Japan, S. Korea researchers at odds over forced labor, 'comfort women'
The two countries' second joint history study group issued a 2,200-page report Tuesday nearly three years after discussions got under way in June 2007. A report by the first study group was released in June 2005.
The joint team, comprising 17 scholars each from Japan and South Korea, conducted discussions in four subcommittees covering ancient, history, modern and contemporary history, and history textbooks. The history textbook panel was set up for the second round of discussions.
In talks by the textbook subcommittee, a Japanese historian argued that South Korea made efforts to keep Japanese imperialist thinking out of the country after the occupation ended and that this eventually became anti-Japan education.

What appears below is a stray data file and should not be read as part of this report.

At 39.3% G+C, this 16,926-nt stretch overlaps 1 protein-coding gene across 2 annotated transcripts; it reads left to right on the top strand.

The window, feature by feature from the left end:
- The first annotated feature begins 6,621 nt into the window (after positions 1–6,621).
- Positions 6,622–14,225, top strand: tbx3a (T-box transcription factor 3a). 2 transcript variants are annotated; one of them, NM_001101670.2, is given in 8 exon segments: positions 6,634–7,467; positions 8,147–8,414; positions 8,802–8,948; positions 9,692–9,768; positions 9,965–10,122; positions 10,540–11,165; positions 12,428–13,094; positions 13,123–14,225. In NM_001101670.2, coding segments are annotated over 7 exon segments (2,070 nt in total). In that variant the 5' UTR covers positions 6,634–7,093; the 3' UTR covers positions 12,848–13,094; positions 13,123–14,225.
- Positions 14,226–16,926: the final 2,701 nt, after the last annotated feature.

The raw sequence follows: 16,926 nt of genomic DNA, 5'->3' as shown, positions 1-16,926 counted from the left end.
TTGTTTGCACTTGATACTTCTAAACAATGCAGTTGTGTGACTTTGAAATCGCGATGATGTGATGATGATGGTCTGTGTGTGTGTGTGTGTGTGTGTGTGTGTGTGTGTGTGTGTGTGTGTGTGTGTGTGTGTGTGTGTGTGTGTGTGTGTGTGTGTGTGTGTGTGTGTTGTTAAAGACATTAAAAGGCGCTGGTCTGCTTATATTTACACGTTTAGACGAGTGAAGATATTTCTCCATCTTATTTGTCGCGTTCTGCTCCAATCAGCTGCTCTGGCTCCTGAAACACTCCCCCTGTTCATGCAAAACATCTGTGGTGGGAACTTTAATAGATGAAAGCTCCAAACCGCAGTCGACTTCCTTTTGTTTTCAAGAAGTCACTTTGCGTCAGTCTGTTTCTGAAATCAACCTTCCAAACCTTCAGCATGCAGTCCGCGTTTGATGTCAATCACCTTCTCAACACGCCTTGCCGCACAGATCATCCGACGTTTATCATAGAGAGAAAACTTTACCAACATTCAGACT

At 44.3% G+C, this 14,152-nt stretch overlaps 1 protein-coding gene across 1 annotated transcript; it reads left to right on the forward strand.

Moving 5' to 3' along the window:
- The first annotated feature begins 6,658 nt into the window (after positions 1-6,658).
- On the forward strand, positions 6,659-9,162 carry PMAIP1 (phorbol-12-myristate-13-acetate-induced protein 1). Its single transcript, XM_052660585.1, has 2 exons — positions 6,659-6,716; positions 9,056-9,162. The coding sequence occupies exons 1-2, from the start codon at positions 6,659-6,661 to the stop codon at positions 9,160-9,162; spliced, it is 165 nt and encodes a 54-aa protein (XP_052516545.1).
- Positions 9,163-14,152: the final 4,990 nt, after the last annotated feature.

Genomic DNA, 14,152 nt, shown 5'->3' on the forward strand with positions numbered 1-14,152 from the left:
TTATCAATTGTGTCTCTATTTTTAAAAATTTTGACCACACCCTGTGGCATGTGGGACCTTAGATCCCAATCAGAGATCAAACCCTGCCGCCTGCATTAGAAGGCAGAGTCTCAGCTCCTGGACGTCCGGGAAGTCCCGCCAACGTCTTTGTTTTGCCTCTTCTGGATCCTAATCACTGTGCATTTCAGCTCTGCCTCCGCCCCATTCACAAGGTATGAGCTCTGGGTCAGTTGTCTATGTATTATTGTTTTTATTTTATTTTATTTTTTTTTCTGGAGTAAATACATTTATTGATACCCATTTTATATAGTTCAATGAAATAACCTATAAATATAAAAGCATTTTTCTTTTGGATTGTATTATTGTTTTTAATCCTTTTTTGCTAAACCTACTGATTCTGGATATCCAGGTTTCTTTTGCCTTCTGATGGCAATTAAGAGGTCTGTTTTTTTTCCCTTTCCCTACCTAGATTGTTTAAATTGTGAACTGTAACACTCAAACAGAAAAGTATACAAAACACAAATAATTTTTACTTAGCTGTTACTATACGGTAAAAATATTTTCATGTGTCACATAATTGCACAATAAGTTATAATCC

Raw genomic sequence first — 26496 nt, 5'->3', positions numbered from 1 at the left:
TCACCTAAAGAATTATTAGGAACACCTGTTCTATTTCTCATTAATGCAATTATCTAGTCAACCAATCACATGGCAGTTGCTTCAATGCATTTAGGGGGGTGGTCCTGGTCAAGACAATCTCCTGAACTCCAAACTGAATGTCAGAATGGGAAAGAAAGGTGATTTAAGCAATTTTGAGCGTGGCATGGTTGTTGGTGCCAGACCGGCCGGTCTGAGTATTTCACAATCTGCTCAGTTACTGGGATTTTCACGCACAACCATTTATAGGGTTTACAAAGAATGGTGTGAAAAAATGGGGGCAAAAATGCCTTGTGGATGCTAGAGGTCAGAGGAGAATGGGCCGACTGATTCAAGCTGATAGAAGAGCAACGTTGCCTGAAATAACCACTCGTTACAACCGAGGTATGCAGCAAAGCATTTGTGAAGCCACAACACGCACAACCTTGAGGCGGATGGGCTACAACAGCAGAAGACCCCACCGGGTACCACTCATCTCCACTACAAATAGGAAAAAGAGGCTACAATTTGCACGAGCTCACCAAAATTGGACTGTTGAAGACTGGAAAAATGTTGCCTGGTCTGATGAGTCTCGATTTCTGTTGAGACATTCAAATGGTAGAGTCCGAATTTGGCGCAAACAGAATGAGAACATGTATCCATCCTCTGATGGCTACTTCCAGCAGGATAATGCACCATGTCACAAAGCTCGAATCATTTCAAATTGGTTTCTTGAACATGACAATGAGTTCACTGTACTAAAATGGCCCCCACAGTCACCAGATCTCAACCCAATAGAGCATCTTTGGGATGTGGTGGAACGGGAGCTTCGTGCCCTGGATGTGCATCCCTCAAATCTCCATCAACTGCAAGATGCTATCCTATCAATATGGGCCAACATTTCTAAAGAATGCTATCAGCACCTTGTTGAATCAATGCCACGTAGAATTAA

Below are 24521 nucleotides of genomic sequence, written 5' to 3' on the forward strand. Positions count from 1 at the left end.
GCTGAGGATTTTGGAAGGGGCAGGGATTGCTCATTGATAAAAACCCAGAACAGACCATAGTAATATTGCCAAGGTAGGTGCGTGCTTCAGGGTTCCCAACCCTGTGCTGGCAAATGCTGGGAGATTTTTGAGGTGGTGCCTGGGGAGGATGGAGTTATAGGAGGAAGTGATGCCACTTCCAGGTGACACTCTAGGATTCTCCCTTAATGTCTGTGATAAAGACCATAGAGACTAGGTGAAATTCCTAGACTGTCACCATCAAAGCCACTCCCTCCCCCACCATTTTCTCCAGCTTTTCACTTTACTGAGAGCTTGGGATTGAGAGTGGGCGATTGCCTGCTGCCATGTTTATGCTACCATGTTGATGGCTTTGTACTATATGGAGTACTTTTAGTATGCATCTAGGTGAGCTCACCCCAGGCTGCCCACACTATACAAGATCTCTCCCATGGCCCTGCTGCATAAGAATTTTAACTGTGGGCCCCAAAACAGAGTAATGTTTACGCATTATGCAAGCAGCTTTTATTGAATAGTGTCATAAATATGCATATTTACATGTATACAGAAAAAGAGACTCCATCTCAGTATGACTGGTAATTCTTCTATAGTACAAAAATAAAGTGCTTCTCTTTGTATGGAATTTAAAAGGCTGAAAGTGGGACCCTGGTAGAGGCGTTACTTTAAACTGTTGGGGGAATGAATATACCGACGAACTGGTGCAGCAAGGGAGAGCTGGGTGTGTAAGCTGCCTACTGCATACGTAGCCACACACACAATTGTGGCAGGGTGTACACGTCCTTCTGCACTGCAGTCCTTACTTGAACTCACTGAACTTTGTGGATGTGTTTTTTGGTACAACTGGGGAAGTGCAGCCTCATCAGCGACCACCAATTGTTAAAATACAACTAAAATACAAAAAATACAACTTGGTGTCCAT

A South Korean scholar expressed understanding of that argument, saying the Japanese historian's view was an honest effort by the Japanese side to deepen understanding of South Korea. But the Korean scholar nevertheless rejected the argument that South Korea's curriculum was anti-Japanese.
Also in the latest report, a Japanese historian argued that Japanese emperors and prime ministers expressed a sense of remorse or offered apologies Japan's past misdeeds, but no South Korean history textbooks touch on this.
comments powered by Disqus
- New Churchill Museum director shares vision
- Judith Kelleher Schafer, 72, a historian of slavery and prostitution, dies
- Northwestern celebrates Garry Wills with a book in his honor
- Conservatives go after UCLA's historian James Gelvin
- Laura Hillenbrand writes her masterpieces despite suffering from Chronic Fatigue Syndrome